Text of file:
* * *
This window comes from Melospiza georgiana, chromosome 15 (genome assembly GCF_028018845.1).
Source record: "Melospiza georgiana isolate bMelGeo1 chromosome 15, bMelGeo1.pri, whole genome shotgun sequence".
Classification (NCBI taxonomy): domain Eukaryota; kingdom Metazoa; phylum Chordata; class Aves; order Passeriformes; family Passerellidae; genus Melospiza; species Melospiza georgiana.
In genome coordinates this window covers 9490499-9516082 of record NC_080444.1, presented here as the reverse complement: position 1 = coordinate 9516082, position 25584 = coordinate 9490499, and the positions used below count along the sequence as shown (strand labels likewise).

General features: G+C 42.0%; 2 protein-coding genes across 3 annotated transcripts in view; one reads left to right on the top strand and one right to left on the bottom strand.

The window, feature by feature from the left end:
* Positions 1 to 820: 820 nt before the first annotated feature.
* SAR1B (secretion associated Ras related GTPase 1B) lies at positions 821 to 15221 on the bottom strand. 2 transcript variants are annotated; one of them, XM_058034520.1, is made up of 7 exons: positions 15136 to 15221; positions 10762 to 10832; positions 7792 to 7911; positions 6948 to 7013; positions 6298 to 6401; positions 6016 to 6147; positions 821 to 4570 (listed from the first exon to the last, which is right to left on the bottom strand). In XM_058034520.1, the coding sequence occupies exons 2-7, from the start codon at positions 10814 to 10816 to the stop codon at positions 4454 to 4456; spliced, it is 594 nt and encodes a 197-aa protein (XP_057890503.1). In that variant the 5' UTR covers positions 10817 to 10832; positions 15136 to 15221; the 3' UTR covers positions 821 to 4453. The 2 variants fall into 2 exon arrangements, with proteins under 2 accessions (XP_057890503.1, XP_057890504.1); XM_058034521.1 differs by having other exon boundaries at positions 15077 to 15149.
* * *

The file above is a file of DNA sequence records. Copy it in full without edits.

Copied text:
This window comes from Melospiza georgiana, chromosome 15 (genome assembly GCF_028018845.1).
Source record: "Melospiza georgiana isolate bMelGeo1 chromosome 15, bMelGeo1.pri, whole genome shotgun sequence".
Classification (NCBI taxonomy): domain Eukaryota; kingdom Metazoa; phylum Chordata; class Aves; order Passeriformes; family Passerellidae; genus Melospiza; species Melospiza georgiana.
In genome coordinates this window covers 9490499-9516082 of record NC_080444.1, presented here as the reverse complement: position 1 = coordinate 9516082, position 25584 = coordinate 9490499, and the positions used below count along the sequence as shown (strand labels likewise).

General features: G+C 42.0%; 2 protein-coding genes across 3 annotated transcripts in view; one reads left to right on the top strand and one right to left on the bottom strand.

The window, feature by feature from the left end:
* Positions 1 to 820: 820 nt before the first annotated feature.
* SAR1B (secretion associated Ras related GTPase 1B) lies at positions 821 to 15221 on the bottom strand. 2 transcript variants are annotated; one of them, XM_058034520.1, is made up of 7 exons: positions 15136 to 15221; positions 10762 to 10832; positions 7792 to 7911; positions 6948 to 7013; positions 6298 to 6401; positions 6016 to 6147; positions 821 to 4570 (listed from the first exon to the last, which is right to left on the bottom strand). In XM_058034520.1, the coding sequence occupies exons 2-7, from the start codon at positions 10814 to 10816 to the stop codon at positions 4454 to 4456; spliced, it is 594 nt and encodes a 197-aa protein (XP_057890503.1). In that variant the 5' UTR covers positions 10817 to 10832; positions 15136 to 15221; the 3' UTR covers positions 821 to 4453. The 2 variants fall into 2 exon arrangements, with proteins under 2 accessions (XP_057890503.1, XP_057890504.1); XM_058034521.1 differs by having other exon boundaries at positions 15077 to 15149.